Deductive Reasoning

Deductive reasoning is also known as deductive logic. This a form of reasoning builds or assesses deductive arguments. Deductive arguments are described as being either valid or invalid. They can never be considered as true or false.

A deductive argument is only valid - if and only if the truth of the conclusion follows directly or is a logical consequence of the premises. The corresponding conditional has to be a necessary truth. Such valid deductive arguments with true premises are said to be sound. In the converse, a deductive argument which is invalid or has one has false premise(s) or both, is said to be unsound.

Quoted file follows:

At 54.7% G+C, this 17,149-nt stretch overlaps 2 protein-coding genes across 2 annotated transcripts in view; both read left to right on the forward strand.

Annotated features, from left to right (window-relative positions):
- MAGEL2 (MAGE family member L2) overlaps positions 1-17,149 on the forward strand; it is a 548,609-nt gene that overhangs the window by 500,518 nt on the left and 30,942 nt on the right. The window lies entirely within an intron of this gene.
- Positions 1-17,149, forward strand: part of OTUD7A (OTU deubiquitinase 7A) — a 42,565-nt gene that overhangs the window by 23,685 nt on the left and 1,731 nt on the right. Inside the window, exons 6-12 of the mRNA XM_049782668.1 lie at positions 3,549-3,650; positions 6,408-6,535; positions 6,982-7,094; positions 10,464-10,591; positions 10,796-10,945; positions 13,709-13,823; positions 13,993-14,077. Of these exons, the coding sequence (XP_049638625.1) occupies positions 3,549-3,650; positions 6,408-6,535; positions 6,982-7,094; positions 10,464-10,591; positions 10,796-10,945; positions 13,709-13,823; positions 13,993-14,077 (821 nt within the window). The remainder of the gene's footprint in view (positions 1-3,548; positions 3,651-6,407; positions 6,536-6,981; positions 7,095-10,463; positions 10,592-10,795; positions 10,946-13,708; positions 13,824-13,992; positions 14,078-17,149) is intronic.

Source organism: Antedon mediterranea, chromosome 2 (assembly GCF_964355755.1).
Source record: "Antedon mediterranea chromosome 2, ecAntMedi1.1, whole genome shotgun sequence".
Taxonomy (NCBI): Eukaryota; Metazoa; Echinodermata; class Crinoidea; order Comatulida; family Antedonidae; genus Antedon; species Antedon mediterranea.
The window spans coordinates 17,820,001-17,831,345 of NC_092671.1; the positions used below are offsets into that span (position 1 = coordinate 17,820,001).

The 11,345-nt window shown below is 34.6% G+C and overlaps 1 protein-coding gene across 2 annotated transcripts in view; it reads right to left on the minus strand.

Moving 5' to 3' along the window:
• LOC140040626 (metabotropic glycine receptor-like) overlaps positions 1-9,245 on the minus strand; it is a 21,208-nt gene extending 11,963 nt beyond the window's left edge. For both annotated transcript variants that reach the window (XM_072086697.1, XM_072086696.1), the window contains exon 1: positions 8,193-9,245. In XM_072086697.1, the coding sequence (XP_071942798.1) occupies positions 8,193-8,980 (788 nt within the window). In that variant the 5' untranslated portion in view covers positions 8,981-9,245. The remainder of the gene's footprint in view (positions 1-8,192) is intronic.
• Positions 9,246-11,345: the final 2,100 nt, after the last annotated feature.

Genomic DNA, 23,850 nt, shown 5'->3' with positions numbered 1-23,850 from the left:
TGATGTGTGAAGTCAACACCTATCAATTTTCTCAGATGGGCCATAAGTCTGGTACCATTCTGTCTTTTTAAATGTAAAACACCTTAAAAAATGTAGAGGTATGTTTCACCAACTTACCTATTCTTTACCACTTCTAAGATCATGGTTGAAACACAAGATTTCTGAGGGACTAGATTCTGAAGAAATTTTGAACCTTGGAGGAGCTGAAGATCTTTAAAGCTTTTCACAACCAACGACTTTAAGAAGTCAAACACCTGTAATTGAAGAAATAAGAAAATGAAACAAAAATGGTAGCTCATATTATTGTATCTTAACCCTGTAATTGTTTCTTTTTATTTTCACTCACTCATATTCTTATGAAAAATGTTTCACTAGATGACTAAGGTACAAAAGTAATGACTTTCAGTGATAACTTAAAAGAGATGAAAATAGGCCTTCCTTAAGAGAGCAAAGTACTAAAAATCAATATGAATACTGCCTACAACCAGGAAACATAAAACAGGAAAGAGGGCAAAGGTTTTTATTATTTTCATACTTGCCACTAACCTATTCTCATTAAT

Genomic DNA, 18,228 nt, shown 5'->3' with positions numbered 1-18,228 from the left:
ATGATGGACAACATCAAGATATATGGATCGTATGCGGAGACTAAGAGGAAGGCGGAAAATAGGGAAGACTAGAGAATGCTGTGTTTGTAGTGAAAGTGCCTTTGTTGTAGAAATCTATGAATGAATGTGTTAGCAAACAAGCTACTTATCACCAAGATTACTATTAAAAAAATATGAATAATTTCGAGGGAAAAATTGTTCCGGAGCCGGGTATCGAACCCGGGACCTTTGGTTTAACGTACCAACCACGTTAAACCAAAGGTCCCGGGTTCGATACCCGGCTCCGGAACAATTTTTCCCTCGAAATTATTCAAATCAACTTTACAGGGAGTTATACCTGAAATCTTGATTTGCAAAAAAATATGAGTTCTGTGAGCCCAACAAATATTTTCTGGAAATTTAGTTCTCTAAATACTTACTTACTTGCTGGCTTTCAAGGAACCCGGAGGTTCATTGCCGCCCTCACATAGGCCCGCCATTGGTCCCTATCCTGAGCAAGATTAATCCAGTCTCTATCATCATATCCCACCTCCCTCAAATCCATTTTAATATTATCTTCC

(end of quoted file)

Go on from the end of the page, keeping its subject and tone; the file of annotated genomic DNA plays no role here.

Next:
The classical example of a deductive argument (ie deductive reasoning) is the following:
  • All men are mortal
  • Socrates is a man
  • Socrates is a mortal (therefore)
The contrast to deductive reasoning is inductive reasoning.

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